If you were able to go back in time and ask Americans during the Mercury, Gemini, or Apollo era what the goal of the nation’s space program was, the answer would be far clearer than that one would receive from the present-day. So while Americans proudly admired the Space Shuttle Discovery as it flew over the Washington, D.C. area, lost on them was the stark fact that, for the first time since Americans launched John Glenn, the United States has neither the means to send its astronauts into space nor a space policy to explore beyond earth.That is, as Representative Frank Wolf points out in his letter to the National Academies’ Space Studies Board, because “[w]hile there is strong congressional support for American astronauts to return to the Moon, and eventually travel to Mars, the Administration still refuses to articulate a clear mission for NASA’s exploration program“. And though the Congressman, who chairs the House Appropriations Subcommittee with oversight for NASA, believes that NASA has reached new low’s during the current Administration, he notes, and references a chart, that this has been a problem for NASA over the last few decades.
Rep. Wolf asks the Board to consider three points:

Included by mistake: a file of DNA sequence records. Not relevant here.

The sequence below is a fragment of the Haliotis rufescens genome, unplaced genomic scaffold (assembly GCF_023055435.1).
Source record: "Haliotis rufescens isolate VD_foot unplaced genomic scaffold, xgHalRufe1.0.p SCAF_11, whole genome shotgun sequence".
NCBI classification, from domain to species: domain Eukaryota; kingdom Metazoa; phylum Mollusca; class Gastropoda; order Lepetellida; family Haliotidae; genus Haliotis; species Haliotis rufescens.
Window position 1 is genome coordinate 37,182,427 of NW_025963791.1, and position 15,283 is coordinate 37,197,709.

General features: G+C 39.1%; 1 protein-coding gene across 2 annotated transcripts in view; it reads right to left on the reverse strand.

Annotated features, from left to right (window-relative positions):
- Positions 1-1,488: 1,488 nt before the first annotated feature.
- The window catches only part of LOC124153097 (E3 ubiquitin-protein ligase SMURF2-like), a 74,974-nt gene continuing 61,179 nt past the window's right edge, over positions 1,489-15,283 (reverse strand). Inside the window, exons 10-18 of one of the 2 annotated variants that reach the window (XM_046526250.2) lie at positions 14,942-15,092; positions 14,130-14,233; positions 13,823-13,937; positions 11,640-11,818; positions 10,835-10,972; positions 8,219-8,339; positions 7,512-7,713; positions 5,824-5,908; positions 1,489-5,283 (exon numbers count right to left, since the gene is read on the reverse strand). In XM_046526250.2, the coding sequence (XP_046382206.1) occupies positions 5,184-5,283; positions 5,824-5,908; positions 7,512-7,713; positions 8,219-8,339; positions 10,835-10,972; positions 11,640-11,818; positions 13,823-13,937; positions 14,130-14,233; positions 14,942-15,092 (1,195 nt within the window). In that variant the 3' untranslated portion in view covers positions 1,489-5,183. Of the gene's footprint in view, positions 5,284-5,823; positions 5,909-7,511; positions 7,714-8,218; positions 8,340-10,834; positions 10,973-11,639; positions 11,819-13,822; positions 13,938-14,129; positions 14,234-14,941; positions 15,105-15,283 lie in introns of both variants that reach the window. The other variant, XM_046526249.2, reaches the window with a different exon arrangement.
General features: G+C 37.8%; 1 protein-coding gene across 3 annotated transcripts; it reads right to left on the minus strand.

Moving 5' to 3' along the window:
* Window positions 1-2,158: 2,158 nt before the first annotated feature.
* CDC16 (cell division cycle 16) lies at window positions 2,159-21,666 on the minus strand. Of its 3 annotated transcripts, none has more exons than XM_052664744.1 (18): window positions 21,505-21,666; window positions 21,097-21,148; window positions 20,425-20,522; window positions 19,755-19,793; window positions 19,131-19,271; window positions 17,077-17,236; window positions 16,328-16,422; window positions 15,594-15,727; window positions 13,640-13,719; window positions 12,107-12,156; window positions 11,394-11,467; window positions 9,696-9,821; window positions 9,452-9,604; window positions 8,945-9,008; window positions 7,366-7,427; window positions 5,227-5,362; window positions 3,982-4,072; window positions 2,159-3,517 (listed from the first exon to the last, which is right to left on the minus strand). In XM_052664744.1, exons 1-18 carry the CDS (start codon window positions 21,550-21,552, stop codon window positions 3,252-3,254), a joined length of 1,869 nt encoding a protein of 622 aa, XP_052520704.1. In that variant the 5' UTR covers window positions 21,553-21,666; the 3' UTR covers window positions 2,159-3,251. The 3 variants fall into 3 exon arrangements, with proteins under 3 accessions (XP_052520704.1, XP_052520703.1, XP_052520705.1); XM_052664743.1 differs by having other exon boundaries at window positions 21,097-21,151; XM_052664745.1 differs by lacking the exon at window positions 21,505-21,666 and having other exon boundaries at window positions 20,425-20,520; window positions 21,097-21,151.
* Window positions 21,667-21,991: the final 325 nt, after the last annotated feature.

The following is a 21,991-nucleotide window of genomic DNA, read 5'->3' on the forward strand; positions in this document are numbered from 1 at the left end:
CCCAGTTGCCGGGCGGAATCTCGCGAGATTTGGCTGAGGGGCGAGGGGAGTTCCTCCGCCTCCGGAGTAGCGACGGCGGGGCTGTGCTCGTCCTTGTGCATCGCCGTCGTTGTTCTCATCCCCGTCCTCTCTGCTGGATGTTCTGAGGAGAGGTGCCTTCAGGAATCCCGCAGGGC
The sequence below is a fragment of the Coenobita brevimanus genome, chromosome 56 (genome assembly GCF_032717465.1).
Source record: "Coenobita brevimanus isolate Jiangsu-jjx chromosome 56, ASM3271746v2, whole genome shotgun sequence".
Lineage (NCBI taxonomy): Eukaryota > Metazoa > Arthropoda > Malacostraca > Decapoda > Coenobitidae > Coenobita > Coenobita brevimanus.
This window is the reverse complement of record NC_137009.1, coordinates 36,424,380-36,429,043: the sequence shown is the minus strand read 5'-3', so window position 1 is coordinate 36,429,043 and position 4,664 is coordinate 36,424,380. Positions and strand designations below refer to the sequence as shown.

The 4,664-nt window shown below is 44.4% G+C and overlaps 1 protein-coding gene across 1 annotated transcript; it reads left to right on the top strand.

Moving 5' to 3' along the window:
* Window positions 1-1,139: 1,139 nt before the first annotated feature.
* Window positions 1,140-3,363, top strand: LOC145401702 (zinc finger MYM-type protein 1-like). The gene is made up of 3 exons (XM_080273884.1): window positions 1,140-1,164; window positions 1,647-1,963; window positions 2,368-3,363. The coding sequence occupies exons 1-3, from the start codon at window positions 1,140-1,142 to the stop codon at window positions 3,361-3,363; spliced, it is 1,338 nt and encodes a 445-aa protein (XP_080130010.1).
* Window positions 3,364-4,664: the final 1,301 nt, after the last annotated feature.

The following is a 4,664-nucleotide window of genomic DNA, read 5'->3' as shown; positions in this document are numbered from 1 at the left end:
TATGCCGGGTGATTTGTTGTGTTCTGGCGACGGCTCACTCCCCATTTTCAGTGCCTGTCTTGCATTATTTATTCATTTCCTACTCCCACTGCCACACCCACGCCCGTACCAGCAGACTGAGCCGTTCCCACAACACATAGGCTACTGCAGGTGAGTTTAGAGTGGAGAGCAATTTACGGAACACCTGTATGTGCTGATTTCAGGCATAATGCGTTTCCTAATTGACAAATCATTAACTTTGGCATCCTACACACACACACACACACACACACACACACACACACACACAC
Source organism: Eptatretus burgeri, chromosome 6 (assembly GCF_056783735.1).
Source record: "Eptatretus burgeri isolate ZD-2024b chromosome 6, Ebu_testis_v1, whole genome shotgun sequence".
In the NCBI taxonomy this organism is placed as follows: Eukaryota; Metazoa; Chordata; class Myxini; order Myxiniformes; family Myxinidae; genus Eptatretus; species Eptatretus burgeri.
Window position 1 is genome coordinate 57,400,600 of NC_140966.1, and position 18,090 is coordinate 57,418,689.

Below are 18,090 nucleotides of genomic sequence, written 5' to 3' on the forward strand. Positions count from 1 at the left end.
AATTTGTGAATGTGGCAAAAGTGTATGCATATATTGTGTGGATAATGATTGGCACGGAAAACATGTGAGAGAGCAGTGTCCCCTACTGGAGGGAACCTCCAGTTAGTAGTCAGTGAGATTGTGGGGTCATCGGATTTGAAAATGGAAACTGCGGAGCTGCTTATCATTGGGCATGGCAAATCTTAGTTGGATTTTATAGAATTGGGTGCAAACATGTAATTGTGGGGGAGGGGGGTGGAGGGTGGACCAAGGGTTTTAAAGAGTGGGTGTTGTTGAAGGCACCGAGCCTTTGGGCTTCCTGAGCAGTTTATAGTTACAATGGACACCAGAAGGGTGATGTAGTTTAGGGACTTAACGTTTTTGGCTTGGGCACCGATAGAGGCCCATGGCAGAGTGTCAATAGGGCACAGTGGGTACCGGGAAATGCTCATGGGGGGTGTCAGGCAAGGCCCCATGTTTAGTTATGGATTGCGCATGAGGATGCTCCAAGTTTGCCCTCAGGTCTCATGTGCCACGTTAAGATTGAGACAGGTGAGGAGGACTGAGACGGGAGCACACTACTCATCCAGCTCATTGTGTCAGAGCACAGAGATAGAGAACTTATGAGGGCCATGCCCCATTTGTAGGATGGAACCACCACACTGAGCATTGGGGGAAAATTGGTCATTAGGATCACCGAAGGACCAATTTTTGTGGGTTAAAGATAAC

- Were NASA being formed today, how would it be structured and what would be its priority programs?
- Like the FBI Director, should a NASA Administrator serve a 10-year term as a shield from White House pressure and to “…improve cohesiveness over multiple administrations“?
- Concurrent submission by NASA of its budget to both Congress and the Office of Management and Budget, as well as an outside Board of Directors for the Agency?
In his letter, House Commerce, Justice, Science (CJS) Appropriations Subcommittee Chairman Frank Wolf implores the Space Studies Board, which is meeting this week to review NASA’s strategic direction, as established in NASA’s fiscal year 2012 Commerce, Justice, Science Appropriations bill, to be “…bold and unreserved” and “bold, thought provoking, and inspired” in its assessment and recommendations, as its report will help inform Congress in next year’s deliberations over NASA’s authorization.
Rep. Wolf closes his letter with a handwritten note stating, “Thank you. This is important“.